We often attempt to define the world we live in by the use of a word or a phrase.  We had the Stone, Iron, Industrial, Information, and now Technological Ages.  When society is moving along without too many extremes, the requirement for words isn’t as essential, but when things get out-of-place or rocky we fall back on singular phrases or words to capture our predicament.

Aldous Huxley noted in his Brave New World, “Words can be like X-rays if you use them properly.  They’ll go through anything.  You read and you’re pierced.”  Thus we got the “Roaring Twenties,” the “Depression,” the “Era of Civil Rights,” or the universal “Globalization.”

Slowly, inexorably, a new term is consistently showing up in conversations and media venues that is remarkable for its ability to draw together, into a kind of rough consensus, voices that heretofore remained divided by ideological fences.  That next word is “Inequality,” and it’s about ready to become the caption of our era, our footstep in history’s timeline.

“Inequality” hardly requires much context anymore because we have been living it every day, not just in developing nations, but in what once seemed the endlessly prosperous Western countries, like our own.  The amount of commentary it has received in the United States and Britain has placed it front and centre in any coffee shop or policy discussion.  Canada is quickly catching up the longer it takes prosperity to return to our national life.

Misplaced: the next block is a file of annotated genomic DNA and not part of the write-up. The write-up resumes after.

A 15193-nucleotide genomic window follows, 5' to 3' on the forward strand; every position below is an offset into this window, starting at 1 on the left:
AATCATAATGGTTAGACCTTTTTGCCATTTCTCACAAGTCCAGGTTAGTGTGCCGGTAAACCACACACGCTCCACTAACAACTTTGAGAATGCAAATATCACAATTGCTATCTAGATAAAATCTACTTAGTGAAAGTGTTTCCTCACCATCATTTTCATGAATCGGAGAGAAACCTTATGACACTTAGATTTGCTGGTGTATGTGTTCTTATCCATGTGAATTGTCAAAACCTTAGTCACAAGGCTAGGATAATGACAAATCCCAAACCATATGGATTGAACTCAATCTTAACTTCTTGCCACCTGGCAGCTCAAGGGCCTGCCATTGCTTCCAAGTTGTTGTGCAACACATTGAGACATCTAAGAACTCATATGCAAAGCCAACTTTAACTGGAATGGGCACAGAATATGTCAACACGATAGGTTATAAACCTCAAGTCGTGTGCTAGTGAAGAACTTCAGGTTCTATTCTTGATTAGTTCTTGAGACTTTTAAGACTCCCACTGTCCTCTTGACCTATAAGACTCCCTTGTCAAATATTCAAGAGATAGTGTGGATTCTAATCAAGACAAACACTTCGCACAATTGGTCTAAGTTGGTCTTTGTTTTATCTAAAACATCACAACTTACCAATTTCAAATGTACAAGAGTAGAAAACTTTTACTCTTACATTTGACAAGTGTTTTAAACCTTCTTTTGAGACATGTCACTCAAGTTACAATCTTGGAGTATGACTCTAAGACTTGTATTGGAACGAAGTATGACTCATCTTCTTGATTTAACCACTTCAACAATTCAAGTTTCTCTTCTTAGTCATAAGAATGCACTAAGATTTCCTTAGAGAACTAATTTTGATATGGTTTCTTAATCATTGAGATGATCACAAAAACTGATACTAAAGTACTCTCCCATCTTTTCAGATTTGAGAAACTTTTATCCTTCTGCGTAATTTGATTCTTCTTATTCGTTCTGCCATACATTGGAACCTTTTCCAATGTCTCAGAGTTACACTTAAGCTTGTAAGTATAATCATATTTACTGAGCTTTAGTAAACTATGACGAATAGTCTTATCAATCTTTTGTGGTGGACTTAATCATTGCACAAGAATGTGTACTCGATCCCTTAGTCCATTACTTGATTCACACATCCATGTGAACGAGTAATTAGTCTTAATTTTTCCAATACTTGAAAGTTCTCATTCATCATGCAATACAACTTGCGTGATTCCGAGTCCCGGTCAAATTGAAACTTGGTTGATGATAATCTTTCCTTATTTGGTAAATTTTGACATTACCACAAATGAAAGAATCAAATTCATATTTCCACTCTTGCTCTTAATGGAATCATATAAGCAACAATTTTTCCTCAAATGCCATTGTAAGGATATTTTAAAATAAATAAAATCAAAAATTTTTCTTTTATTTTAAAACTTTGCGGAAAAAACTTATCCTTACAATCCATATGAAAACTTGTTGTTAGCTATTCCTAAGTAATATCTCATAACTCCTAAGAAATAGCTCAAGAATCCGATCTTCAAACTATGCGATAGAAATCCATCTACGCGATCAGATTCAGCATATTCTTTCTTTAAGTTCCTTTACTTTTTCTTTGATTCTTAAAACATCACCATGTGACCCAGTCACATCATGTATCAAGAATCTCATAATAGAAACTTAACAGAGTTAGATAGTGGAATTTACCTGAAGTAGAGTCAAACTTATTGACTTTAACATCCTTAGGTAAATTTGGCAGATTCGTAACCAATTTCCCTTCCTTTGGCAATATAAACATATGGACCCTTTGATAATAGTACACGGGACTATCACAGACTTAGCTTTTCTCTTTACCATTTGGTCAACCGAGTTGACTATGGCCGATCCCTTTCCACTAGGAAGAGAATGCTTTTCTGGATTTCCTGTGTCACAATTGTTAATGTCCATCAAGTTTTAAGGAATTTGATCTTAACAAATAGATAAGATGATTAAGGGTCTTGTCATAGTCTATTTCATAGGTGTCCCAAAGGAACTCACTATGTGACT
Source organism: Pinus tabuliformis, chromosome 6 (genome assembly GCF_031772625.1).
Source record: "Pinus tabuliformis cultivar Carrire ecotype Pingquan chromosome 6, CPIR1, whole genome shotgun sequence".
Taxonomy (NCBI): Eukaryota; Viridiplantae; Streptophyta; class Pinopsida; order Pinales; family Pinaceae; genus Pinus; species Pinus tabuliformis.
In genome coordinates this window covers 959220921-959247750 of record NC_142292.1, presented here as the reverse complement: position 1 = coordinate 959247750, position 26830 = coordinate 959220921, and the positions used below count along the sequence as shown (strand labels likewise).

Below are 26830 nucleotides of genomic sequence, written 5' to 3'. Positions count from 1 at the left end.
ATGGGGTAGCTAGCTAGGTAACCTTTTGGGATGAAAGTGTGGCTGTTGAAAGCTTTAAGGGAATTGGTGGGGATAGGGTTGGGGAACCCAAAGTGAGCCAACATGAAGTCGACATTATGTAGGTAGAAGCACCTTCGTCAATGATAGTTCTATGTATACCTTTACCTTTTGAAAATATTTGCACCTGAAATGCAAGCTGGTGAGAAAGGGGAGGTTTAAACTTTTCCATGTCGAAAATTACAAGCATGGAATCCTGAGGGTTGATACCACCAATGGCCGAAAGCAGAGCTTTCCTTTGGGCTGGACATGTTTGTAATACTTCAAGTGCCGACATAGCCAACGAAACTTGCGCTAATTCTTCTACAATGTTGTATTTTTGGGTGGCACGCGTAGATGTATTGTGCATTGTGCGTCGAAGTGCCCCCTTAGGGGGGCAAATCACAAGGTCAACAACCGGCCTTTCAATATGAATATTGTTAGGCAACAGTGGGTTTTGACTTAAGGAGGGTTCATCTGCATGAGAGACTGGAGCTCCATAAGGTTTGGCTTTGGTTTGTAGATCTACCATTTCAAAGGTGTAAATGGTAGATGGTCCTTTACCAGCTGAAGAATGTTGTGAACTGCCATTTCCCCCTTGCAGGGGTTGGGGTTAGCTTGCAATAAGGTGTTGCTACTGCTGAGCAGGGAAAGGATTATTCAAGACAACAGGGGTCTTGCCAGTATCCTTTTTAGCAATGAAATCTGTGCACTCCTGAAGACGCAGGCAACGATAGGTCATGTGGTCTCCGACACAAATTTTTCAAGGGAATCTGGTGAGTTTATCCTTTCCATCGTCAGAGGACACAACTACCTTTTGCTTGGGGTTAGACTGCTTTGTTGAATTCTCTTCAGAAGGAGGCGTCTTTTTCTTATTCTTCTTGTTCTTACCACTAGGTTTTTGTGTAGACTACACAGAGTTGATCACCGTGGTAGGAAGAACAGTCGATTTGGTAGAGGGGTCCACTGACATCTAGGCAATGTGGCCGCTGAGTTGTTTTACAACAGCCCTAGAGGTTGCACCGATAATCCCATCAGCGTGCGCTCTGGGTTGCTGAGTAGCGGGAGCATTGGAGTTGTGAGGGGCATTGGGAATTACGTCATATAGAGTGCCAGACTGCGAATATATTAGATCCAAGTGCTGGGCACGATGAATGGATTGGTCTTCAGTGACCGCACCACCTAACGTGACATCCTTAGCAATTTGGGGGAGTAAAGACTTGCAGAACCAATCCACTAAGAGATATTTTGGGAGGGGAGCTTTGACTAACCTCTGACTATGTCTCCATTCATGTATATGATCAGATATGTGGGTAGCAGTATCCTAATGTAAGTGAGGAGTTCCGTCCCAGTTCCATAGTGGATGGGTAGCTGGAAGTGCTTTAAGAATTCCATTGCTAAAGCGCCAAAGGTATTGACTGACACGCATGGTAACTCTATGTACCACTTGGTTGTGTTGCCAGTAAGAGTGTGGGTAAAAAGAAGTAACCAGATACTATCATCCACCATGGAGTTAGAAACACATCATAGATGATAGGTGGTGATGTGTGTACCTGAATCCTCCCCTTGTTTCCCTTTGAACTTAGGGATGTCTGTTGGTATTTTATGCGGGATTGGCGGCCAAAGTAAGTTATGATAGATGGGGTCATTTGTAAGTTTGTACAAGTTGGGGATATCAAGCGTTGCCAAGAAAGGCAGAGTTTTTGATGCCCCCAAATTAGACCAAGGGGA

Perhaps it won’t.  Our hard-earned reputation, mostly established in previous times, appears to be eroding as the economic gap between the rich and the rest is opening up a tear in the Canadian fabric.  The real issue is not so much about how much wealth the top 1% has acquired in recent years but the amount not gained by the rest.  There is something wrong; we can sense it but look in vain for any serious political or economic leadership to shrink that chasm.

It is repeatedly said that this past recession is still leaving its fingerprints all over our present life.  Research by numerous groups, including the International Monetary Fund, point to the real possibility that growing income inequality actually delays any economic recovery and also shortens the periods of prosperity that follow downturns.  As we wait in vain for our economy to bounce back from a recession that supposedly ended a while ago, perhaps we would be better to ask why so little is happening, and if part of that reason is the economic inequality in this country, then the sooner we get at some kind of solution the better off we will all be.

We need to spend some time in these posts examining inequality and what its persistence presence means to our national life and the future of our children.  But for now watch the video at the beginning of this post – it is a revelation.  Yes, it tells the American picture, but Canada is following a similar course.  Should we persist on this path, the word “equality” will eventually be removed from our national lexicon.

The recently released move, Ender’s Game, has a character who makes an astute observation:  “There are times when the world is rearranging itself, and at times like that, the right words can change the world.”  The opposite is also true: the wrong words can diminish us –  “inequality” perhaps being the prime example.